So how does this save you money? While this might not directly affect your expenses at the moment, when the insurance company spends less on claims, your rate decreases or at least stays the same. If they are paying more, you are paying more.
A Properly Prepared Waiver Can Pass the Liability on to Another Party
I used the term “indemnification” above. If you don’t know what this means, indemnification is a legal term that passes the liability of a situation on to someone else. As an example, if a patron signs a waiver that says they will indemnify you against certain claims; it means when a claim is brought for one of those types of claims, you will pass it on to your insurance company and your insurance company will call the patron who has indemnified you and say, “this is your problem.”
It is no secret that an attorney who represents someone suing a business after an accident will always tell the client “sue the deep pockets.” Now, this may be a surprise to you, but YOU are the deep pockets if you own a facility. The good news: If you have a waiver that states another party is responsible, you now have an argument to get out of the claim. This doesn’t mean that your insurance company won’t settle or pay out, but again, it is an opportunity for them to pay less. (Remember, when the insurance company spends less on claims, your rates decrease or stay the same.)
A Properly Prepared Waiver Can Protect you When Other Protections Fail
No single tool of liability protection can cover you completely on its own. A good lawyer can only go so far, insurance has limits, and while being a legal entity provides personal coverages, that veil can be pierced. Therefore, the smart move is to make sure you have every tool available to you in case one tool fails and you are left to fend for yourself, or you want to resolve an issue prior to getting your lawyer or insurance company involved. (While I always recommend consulting your lawyer and insurance company before you engage in discussions with a patron alleging to have a claim, some owners prefer to handle things themselves, so I want to acknowledge this could help in that situation as well).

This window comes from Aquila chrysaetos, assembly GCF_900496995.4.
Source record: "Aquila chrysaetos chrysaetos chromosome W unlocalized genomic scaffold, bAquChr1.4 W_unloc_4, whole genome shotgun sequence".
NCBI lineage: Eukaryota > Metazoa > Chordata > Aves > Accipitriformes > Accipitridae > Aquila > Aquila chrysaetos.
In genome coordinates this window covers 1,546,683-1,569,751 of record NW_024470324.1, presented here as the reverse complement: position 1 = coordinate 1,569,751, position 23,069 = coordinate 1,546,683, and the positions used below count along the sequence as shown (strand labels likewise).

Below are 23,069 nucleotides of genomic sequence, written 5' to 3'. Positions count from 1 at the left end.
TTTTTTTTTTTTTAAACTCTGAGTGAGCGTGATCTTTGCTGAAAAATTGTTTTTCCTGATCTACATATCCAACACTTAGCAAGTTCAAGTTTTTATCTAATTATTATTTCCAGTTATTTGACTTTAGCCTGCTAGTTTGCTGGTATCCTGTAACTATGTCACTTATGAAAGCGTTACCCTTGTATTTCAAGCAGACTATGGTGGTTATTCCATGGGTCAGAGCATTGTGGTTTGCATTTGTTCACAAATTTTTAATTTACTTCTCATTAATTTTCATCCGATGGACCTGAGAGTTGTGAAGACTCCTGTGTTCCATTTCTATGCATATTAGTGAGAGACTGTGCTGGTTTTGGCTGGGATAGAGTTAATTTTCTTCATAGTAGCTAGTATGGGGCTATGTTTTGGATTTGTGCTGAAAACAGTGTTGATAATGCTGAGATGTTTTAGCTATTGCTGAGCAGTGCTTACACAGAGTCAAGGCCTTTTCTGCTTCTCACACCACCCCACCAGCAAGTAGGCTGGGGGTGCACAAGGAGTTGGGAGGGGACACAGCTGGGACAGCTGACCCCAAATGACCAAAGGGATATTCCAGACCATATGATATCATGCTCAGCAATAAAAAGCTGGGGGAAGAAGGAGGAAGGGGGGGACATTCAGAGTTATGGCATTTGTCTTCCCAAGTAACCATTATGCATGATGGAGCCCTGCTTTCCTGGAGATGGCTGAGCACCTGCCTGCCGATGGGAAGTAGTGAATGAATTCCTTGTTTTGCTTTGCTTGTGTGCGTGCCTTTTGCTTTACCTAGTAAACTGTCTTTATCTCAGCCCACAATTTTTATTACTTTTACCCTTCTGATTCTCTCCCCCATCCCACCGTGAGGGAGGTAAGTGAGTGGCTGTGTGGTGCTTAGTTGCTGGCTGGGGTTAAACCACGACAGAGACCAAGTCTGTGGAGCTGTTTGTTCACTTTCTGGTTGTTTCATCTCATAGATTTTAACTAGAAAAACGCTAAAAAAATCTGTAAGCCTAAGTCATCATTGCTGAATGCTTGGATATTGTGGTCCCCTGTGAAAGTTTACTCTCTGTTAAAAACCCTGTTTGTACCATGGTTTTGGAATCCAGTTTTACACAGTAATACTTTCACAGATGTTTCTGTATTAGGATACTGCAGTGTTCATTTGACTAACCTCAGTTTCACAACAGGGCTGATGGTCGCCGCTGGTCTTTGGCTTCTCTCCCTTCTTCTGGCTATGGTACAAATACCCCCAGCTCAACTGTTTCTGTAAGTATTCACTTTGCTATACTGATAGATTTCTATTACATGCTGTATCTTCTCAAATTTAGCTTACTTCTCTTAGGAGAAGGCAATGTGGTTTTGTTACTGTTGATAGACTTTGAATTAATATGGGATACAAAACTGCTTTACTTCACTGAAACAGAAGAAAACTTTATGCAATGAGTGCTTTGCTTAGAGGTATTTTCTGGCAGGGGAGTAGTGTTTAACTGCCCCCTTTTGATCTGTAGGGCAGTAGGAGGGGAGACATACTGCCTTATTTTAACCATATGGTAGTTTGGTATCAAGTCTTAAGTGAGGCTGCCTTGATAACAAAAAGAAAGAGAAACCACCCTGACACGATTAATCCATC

If you prefer to fight your own battle, or you are ever left without insurance, a lawyer to defend you, or you have no legal entity protections, having a legally binding waiver, aka a properly prepared waiver, can potentially be used as a tool for negotiating, defusing, or mitigating the fallout of an accident at your facility.
The Bottom Line
A standard waiver being built from scratch should cost anywhere from $750-$1,500 depending on the location, attractions, and needs of the owner. If you are being told you should be paying more, reach out to me and I will help you find someone who can prepare you one in this range. All waivers should be maintained and reviewed annually by your trusted attorney and this process should not take longer than an hour of work unless the legal landscape has changed significantly in that year.
Now think about this cost in comparison to what a 10% increase in your facilities insurance costs or a payout for a catastrophic claim would be. I promise you, the waiver, when used properly, will pay for itself over-and-again.
This is written as an educational article addressing general/broad topics and is not legal advice, nor should it be taken as such. If you need legal advice, you may contact me at Lonzo Law, message me on Facebook, or reach out to your preferred attorney to discuss the specifics of your situation.
This educational post was provided by Lonzo Law.